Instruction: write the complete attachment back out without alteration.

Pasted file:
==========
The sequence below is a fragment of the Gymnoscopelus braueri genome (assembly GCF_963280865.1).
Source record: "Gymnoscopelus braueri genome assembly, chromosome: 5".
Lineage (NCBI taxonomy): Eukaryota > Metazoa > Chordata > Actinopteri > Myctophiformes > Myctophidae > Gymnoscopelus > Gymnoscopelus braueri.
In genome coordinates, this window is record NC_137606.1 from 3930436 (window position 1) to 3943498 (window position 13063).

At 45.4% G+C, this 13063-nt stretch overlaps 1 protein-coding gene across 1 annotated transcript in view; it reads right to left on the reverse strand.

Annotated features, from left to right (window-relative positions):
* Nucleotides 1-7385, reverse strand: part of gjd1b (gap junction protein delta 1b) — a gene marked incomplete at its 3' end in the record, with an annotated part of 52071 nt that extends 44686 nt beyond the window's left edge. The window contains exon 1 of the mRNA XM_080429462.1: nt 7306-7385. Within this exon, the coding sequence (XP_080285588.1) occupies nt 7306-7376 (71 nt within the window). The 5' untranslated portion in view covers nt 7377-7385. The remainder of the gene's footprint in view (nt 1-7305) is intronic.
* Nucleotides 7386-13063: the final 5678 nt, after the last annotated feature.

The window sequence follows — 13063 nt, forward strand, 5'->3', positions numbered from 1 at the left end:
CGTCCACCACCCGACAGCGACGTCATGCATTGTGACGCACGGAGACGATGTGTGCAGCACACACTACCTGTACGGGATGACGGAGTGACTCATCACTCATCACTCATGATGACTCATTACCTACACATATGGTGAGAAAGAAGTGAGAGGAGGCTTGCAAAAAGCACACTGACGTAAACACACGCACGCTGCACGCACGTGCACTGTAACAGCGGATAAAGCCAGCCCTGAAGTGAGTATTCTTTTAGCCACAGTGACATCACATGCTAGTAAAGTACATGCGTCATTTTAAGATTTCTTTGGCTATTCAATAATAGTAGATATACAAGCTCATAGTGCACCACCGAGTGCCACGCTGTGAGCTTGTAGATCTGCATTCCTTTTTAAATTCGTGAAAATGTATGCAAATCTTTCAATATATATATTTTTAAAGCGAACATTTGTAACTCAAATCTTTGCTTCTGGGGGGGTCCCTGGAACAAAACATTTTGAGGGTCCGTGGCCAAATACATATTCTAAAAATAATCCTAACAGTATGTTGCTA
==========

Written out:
The sequence below is a fragment of the Gymnoscopelus braueri genome (assembly GCF_963280865.1).
Source record: "Gymnoscopelus braueri genome assembly, chromosome: 5".
Lineage (NCBI taxonomy): Eukaryota > Metazoa > Chordata > Actinopteri > Myctophiformes > Myctophidae > Gymnoscopelus > Gymnoscopelus braueri.
In genome coordinates, this window is record NC_137606.1 from 3930436 (window position 1) to 3943498 (window position 13063).

At 45.4% G+C, this 13063-nt stretch overlaps 1 protein-coding gene across 1 annotated transcript in view; it reads right to left on the reverse strand.

Annotated features, from left to right (window-relative positions):
* Nucleotides 1-7385, reverse strand: part of gjd1b (gap junction protein delta 1b) — a gene marked incomplete at its 3' end in the record, with an annotated part of 52071 nt that extends 44686 nt beyond the window's left edge. The window contains exon 1 of the mRNA XM_080429462.1: nt 7306-7385. Within this exon, the coding sequence (XP_080285588.1) occupies nt 7306-7376 (71 nt within the window). The 5' untranslated portion in view covers nt 7377-7385. The remainder of the gene's footprint in view (nt 1-7305) is intronic.
* Nucleotides 7386-13063: the final 5678 nt, after the last annotated feature.

The window sequence follows — 13063 nt, forward strand, 5'->3', positions numbered from 1 at the left end:
CGTCCACCACCCGACAGCGACGTCATGCATTGTGACGCACGGAGACGATGTGTGCAGCACACACTACCTGTACGGGATGACGGAGTGACTCATCACTCATCACTCATGATGACTCATTACCTACACATATGGTGAGAAAGAAGTGAGAGGAGGCTTGCAAAAAGCACACTGACGTAAACACACGCACGCTGCACGCACGTGCACTGTAACAGCGGATAAAGCCAGCCCTGAAGTGAGTATTCTTTTAGCCACAGTGACATCACATGCTAGTAAAGTACATGCGTCATTTTAAGATTTCTTTGGCTATTCAATAATAGTAGATATACAAGCTCATAGTGCACCACCGAGTGCCACGCTGTGAGCTTGTAGATCTGCATTCCTTTTTAAATTCGTGAAAATGTATGCAAATCTTTCAATATATATATTTTTAAAGCGAACATTTGTAACTCAAATCTTTGCTTCTGGGGGGGTCCCTGGAACAAAACATTTTGAGGGTCCGTGGCCAAATACATATTCTAAAAATAATCCTAACAGTATGTTGCTA